The distribution of signature FAMEs on the NMS ordination confirmed what was seen in the analysis of F:B and ergosterol (Fig. 4). The fungal biomarker 18:2?6c was associated with the vetch and manure treatments, as was ergosterol. All bacterial biomarkers, as well as 18:1?9, and the arbuscular mycorrhizal fungus biomarker 16:1?5 were distributed near the center of the ordination and did not show any obvious associations. When the joint plot containing the aggregation dependent variables was overlaid on the NMS ordination LMacAg was strongly related to the manure and vetch treatments as well as the 18:2?6c and ergosterol fungal biomarkers. Pearson’s correlations indicated that LMacAg was significantly related to soil 18:2?6c content (R=0.64) and ergosterol content (R=0.54).

Participation Summary

Educational & Outreach Activities

Participation Summary

Education/outreach description:

Lucas, S.T., E.M. D’Angelo, and M.A. Williams. 2014.  Improving soil structure by promoting fungal abundance with organic soil amendments. Applied Soil Ecology 75:13-23.

Poster Presentation at Soil Science Society of America Annual Meetings: Effects of Organic Amendments On Aggregation and Microbial Community Dynamics in Soils. Poster No. 104-23, Monday 1 November 2010, Long Beach Convention Center, Exhibit Hall BC, Lower Level.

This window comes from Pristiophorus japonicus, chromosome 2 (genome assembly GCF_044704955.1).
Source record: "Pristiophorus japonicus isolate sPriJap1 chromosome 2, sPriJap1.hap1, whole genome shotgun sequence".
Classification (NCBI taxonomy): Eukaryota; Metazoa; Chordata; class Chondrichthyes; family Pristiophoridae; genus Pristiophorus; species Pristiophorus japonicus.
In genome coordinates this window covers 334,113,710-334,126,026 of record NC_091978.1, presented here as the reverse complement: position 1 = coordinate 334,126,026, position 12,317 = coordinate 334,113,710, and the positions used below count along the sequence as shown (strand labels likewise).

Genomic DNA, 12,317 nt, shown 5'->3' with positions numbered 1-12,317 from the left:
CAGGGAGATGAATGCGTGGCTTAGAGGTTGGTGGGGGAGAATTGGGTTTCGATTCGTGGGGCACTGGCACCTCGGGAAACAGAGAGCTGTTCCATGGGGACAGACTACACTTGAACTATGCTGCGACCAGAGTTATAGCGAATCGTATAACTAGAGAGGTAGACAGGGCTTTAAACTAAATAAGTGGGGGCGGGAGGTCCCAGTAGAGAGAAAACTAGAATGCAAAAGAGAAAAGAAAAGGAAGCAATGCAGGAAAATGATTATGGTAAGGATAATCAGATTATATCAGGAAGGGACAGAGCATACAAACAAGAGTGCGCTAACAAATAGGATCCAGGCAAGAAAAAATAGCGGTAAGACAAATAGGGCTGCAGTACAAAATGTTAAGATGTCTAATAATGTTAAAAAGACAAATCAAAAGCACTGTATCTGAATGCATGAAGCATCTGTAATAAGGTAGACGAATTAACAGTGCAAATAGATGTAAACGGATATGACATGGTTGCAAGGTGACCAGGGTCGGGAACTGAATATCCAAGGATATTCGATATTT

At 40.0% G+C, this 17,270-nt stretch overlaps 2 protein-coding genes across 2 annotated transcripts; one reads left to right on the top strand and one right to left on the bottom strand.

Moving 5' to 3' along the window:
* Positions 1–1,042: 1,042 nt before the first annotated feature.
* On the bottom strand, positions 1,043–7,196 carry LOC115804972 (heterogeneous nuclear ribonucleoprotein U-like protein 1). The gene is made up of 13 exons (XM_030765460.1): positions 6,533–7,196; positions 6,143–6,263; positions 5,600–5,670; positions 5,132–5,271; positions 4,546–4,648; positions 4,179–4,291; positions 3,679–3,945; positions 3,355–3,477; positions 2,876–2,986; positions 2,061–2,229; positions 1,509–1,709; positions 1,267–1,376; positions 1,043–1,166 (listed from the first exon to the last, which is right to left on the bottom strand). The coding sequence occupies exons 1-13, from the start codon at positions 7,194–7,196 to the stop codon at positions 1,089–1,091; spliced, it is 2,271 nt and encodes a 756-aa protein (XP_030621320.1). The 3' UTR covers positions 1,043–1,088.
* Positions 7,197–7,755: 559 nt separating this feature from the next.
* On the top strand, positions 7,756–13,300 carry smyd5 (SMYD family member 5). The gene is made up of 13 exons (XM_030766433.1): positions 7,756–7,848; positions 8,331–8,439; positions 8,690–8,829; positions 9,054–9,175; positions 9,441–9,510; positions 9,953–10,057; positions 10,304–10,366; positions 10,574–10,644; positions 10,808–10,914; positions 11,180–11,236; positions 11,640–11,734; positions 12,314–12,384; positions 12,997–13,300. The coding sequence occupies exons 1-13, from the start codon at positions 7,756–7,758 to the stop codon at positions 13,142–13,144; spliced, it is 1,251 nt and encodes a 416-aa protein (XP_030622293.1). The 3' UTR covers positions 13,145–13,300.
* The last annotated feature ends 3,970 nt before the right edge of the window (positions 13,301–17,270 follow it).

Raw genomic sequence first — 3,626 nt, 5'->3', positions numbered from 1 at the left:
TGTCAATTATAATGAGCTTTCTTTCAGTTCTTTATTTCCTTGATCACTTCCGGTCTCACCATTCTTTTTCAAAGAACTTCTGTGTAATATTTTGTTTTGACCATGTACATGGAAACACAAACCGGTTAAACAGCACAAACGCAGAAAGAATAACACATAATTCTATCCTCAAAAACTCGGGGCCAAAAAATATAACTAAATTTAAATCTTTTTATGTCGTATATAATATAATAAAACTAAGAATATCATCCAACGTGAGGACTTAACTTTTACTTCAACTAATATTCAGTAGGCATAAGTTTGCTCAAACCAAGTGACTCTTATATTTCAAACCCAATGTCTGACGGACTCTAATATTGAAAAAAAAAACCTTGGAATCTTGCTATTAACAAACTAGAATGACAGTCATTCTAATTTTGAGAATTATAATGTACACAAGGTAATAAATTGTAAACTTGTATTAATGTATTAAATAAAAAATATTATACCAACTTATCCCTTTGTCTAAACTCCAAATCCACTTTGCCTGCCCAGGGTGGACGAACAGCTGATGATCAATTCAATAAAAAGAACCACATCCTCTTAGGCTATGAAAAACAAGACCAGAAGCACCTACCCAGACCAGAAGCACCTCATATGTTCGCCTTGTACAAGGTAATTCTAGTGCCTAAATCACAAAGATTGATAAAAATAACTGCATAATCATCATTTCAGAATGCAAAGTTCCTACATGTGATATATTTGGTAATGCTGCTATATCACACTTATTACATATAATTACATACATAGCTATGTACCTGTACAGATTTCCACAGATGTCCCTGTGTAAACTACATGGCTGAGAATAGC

Project Outcomes

Project outcomes:

These results confirm the hypothesis that amendments that stimulate greater fungal activity also promote greater large macroaggregate formation. This work indicates that vetch generally fosters the greatest levels of fungal activity and concurrently promotes the greatest amount of macroaggregate formation. Manure also promotes fungal activity and macroaggregate formation relative to non-amended soils and those amended with compost. Macroaggregate formation is strongly related to fungal activity which is driven by the amendment treatments. These results would be useful to producers who wish to build soil structure and ultimately soil quality through use of organic amendment inputs.


Areas needing additional study

Future research needs to be conducted to assess differences in microbial response to amendments in different soils. Assessments of a wider range of amendments would be beneficial as well as would comparisons within specific amendment categories (ie. Rye cover crops vs. vetch cover crops or swine manure vs. dairy manure). Field studies should be conducted to determine if the results of this highly controlled laboratory-based research carry over to the highly variable environments managed by producers.

Any opinions, findings, conclusions, or recommendations expressed in this publication are those of the author(s) and do not necessarily reflect the view of the U.S. Department of Agriculture or SARE.